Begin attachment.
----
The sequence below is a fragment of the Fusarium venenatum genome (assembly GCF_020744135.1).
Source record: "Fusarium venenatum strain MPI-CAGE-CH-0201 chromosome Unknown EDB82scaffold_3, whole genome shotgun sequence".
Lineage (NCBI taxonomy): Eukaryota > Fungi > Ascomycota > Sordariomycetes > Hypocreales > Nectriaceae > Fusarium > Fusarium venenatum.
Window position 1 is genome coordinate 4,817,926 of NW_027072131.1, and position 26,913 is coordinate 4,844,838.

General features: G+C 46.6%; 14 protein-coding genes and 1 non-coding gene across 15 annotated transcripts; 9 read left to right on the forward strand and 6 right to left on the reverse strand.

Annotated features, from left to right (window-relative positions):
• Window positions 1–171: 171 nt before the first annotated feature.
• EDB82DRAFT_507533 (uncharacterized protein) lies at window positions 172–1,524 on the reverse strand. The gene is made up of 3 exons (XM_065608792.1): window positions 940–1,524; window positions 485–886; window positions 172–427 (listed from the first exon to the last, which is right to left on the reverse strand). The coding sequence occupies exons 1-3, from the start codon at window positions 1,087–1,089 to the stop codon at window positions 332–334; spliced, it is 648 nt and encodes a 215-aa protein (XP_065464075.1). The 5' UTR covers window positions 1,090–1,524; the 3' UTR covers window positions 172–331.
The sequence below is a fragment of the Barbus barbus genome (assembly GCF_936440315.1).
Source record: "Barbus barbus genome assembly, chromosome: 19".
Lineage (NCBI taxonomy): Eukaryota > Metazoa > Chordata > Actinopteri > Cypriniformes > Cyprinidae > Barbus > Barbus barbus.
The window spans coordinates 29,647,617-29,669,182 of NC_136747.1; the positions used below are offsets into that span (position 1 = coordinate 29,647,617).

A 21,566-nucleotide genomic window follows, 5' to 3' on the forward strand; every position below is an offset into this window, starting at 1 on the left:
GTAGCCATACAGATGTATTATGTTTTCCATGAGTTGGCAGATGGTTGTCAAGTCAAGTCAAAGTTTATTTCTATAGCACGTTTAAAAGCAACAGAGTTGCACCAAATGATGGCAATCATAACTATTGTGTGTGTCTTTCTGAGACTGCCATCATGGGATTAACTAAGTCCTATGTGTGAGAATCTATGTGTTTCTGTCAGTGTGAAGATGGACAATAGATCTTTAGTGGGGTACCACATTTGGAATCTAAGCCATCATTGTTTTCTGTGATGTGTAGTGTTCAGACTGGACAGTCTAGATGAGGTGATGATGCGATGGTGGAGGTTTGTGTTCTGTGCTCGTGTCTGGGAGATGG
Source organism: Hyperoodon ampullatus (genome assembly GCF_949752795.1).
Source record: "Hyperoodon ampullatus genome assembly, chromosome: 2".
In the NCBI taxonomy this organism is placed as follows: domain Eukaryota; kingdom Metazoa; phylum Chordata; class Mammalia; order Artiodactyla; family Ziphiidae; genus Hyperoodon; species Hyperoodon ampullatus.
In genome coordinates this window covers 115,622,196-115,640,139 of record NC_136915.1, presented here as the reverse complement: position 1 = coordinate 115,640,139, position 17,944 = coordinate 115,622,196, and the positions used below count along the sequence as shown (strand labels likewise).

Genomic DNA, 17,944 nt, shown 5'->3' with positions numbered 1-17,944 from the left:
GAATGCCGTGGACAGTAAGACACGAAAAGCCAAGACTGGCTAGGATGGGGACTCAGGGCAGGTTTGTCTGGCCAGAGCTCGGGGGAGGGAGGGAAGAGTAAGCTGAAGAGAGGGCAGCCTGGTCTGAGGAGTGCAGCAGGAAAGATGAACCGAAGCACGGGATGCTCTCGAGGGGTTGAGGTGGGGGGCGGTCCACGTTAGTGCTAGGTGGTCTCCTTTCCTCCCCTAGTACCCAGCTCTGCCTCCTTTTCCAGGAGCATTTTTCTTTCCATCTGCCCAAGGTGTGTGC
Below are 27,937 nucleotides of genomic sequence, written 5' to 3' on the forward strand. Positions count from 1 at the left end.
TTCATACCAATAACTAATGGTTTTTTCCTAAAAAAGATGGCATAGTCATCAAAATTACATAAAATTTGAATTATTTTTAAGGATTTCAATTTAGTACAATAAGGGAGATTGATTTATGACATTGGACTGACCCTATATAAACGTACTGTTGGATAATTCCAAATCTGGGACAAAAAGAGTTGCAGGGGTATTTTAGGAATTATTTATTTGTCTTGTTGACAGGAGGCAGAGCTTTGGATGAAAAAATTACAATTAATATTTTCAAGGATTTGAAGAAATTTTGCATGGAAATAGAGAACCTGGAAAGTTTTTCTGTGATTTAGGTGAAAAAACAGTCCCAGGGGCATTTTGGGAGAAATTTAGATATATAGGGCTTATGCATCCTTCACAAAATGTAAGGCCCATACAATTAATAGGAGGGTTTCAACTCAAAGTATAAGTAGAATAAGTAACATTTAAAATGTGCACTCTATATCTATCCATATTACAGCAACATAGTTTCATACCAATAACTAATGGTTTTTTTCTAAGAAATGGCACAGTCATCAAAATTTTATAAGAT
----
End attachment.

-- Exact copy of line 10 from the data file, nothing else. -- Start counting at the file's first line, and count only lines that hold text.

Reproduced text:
Source record: "Barbus barbus genome assembly, chromosome: 19".